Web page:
Well shortly before Christmas a group of Columbia University professors issued a statement taking issue with what they feel is a bogus narrative by Dirks of what took place back at Columbia regarding BDS and taking issue with Dirks's false allegation of antisemitism:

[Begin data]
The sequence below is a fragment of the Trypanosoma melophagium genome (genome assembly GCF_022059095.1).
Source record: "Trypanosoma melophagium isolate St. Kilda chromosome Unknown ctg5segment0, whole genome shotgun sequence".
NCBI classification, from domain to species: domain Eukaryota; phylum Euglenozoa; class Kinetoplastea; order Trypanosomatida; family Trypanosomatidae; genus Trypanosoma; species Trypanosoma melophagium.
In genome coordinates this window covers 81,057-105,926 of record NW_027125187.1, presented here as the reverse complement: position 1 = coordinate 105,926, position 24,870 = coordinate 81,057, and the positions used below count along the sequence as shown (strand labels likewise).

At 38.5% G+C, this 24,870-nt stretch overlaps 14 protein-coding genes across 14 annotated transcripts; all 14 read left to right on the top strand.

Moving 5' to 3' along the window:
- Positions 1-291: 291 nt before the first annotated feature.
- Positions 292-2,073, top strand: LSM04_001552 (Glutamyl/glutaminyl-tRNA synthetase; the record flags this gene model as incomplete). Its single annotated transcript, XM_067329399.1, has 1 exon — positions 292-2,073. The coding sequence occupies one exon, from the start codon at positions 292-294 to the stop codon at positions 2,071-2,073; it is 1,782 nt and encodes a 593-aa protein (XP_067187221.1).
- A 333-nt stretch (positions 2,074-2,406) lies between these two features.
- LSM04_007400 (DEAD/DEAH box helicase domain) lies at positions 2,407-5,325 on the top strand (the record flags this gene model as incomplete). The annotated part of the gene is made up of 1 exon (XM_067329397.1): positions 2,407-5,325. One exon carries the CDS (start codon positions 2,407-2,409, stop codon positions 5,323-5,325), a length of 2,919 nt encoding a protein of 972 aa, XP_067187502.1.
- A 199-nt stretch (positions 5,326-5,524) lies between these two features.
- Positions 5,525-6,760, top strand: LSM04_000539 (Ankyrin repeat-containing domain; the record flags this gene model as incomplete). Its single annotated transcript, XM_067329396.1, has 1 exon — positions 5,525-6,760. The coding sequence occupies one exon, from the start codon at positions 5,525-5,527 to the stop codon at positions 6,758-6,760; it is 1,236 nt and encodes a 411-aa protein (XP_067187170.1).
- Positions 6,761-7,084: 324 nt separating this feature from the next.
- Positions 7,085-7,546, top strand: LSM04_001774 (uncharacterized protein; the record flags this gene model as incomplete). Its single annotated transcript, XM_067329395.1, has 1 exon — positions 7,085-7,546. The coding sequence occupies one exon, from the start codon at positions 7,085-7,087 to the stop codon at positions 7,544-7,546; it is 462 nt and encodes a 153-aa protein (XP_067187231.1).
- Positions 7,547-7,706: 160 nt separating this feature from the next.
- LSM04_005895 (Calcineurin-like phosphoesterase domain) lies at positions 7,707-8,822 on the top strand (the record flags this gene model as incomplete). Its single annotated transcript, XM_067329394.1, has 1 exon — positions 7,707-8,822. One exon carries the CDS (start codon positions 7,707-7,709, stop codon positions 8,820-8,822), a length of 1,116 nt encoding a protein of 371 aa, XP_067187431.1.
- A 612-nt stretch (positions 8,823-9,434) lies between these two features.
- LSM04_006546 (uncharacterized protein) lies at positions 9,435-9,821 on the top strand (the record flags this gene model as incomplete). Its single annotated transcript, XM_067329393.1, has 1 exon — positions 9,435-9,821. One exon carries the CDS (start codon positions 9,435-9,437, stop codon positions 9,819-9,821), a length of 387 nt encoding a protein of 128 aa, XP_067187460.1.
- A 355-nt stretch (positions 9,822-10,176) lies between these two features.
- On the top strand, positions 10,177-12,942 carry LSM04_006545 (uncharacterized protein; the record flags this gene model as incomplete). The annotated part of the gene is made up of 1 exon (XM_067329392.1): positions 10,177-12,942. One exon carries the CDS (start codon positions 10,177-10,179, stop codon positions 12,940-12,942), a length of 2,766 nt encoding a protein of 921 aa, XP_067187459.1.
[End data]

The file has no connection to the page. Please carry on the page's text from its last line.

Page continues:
Read on at Jadaliyya.com, the ezine of the Arab Studies Institute.A recent interview conducted by UC Berkeley’s Public Relations office and timed with the appointment of the new university Chancellor, Nicholas Dirks, begins, “Floating around the Internet is a claim that at some point in your past... you signed a petition for Columbia to divest in all things Israel.” The interviewer asks the Chancellor-designate to clarify his role. But let us be clear: this is not a question. It is a demand. We live in political climate in which robust and critical speech about the policies of the Israeli state is becoming ever more difficult. Its proponents are subjected to myriad forms of harassment in an effort to shut down such speech. If one wants to be a powerful public figure, the interviewer is effectively saying to Dirks, distance yourself from that petition.Unfortunately, Dirks responds by doing precisely what is demanded of him. He does not clarify that the Columbia University petition did not call for divestment from “all things Israel,” but instead from companies that manufacture or sell arms or other military hardware utilized by Israel, in violation of US law, against the civilian populations of the Gaza Strip and the West Bank. He does not say that he did sign the petition, but, as he might have argued, that once he became an administrator he recognized he had to play a different role, one that protects all political speech on campus, regardless of his own personal convictions, and thus that he chose to withdraw his signature. Instead, he declares that somehow his name appeared on the petition and that he asked for it to be removed.That is not all: Dirks goes much further. He offers a description of Columbia in 2002 as a time in which broader “controversies” over the question of Israel and Palestine developed. He narrates those controversies in the voice of the off-campus Jewish neo-conservative groups (Campus Watch, the David Project, to name the main provocateurs) who spearheaded a sustained attack against his own colleagues, who were faculty members in the Middle East field. The David Project produced a film, Columbia Unbecoming, that instigated Columbia’s supposedly “internal” investigation. Parroting their perspective in his interview, Dirks notes that it was a climate in which “it seemed very difficult for some [Jewish] students to find safe spaces in which to talk about Israel where they didn’t feel that the basic context in which they found themselves wasn’t hugely not just anti-Israel, but by implication, anti-Jewish and anti-Semitic.” His is a brilliant rhetorical move, an account of how some Jewish students supposedly “felt.” In providing no other perspective on the “controversy,” however, Dirks allows the contention that criticism of Israel’s policies is, “by implication, anti-Jewish and anti-Semitic” to stand as a simple matter of fact.In purveying this false account, Dirks rewrites the history of the conflict at Columbia. The reality, in contrast, was one in which most members of the faculty and many students argued that baseless accusations of anti-Semitism were being wielded in an effort to curtail academic freedom and free speech. Moreover, Dirks rewrites the “conclusion” to that so-called controversy.